SAA is in the process of switching its customers to its sister and partner airlines after it yesterday cancelled 12 domestic and international flights due to low demand.
It was not immediately clear if customers are not booking with SAA because of its uncertain future.
In a statement released on Tuesday, SAA said the cancellation is in line with the airline’s “usual policy of reviewing flights and consolidating services with low demand”.
The cancellations are understood to have started last night at about 10pm.
SAA said it is working closely with sister airline, Mango, to accommodate passengers on alternative services to minimise disruption, and to ensure passengers reach their destination on time. The same principle will be applied to cancelled international flights.
South Africa’s biggest travel agency, Flight Centre, confirmed the suspension and said that it has been working through the night to advise, assist and re-accommodate affected passengers, where possible.
Last year, Flight Centre said that it had made the decision to no longer sell SAA tickets, because its travel insurance provider no longer would no longer cover SAA tickets, due to “doubts concerning the long-term viability of the airline.” The travel group said it will retain this position “until such time as we have obtained certainty in the market”.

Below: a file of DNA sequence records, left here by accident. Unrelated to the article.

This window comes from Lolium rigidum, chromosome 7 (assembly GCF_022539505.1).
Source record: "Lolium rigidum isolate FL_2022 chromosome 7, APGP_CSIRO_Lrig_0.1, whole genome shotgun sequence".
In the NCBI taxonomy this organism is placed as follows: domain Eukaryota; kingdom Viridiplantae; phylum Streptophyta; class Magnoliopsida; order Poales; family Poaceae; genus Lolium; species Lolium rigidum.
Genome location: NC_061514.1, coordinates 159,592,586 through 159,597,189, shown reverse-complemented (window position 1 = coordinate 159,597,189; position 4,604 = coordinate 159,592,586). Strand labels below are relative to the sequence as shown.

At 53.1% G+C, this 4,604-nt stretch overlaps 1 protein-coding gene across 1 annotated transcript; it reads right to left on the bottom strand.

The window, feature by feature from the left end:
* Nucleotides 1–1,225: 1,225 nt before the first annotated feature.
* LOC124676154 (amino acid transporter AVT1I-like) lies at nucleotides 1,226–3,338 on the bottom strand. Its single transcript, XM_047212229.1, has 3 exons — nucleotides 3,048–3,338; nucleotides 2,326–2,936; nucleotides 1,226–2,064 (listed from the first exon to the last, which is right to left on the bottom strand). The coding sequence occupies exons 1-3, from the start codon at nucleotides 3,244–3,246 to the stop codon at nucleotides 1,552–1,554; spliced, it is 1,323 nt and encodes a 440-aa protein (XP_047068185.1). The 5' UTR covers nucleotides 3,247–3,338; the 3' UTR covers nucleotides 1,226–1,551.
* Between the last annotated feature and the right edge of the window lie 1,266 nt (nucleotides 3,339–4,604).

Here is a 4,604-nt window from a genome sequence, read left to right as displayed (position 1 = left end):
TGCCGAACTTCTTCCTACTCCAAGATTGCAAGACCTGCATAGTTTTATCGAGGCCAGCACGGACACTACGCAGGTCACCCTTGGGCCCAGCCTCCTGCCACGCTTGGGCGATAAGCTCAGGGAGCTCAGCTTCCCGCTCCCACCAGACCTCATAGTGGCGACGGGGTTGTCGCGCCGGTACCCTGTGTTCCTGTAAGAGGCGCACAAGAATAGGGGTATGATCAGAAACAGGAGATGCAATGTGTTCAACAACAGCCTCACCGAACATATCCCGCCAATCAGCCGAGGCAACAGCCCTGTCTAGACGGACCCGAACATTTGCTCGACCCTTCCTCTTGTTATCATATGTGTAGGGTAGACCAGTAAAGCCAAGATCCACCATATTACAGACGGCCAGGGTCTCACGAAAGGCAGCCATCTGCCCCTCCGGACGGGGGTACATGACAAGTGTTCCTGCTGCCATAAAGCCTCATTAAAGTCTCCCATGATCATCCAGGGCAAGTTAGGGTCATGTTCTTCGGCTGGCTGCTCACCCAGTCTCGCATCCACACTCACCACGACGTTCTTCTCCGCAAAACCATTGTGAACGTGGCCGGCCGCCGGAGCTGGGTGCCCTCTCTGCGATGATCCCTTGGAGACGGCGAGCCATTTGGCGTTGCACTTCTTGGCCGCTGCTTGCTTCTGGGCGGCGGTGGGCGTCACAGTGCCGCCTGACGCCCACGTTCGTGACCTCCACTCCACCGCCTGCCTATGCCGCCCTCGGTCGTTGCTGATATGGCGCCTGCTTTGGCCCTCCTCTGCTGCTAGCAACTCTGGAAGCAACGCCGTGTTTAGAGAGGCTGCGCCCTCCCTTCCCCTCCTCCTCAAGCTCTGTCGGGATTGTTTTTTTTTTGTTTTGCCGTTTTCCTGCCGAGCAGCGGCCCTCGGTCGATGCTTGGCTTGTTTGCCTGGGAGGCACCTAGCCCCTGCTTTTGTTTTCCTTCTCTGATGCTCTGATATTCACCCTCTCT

It said it now books flights on SAA only if requested to do so by customers.
SAA said that during the current business-rescue process, flight cancellations represent a “responsible strategy” to conserve cash and optimise the airline’s position ahead of any further capital investment.
The ailing airline was placed under business rescue in December after not having enough cash to deal with its daily operations. But the future of the airline remains gloomy as it is still waiting for R2-billion from the government needed to keep it flying.
On Sunday, the department of public enterprises released a statement reiterating its stance that it will work to save the airline.
It confirmed that SAA lenders had provided R2-billion as post-commencement finance to enable SAA to continue to operate, while the government, though national treasury, had committed an equal amount.
It is unclear how or when the treasury will supply the R2-billion, which Finance Minister Tito Mboweni has said will be provided in a fiscally neutral manner, meaning the government will not increase borrowings to source the money.
“The government continues to work with the business rescue practitioner, with the primary goal of bringing out of this process a restructured, modern airline that is able to bring millions more tourists and be a beacon of both business innovation and efficiency,” the public enterprises statement said.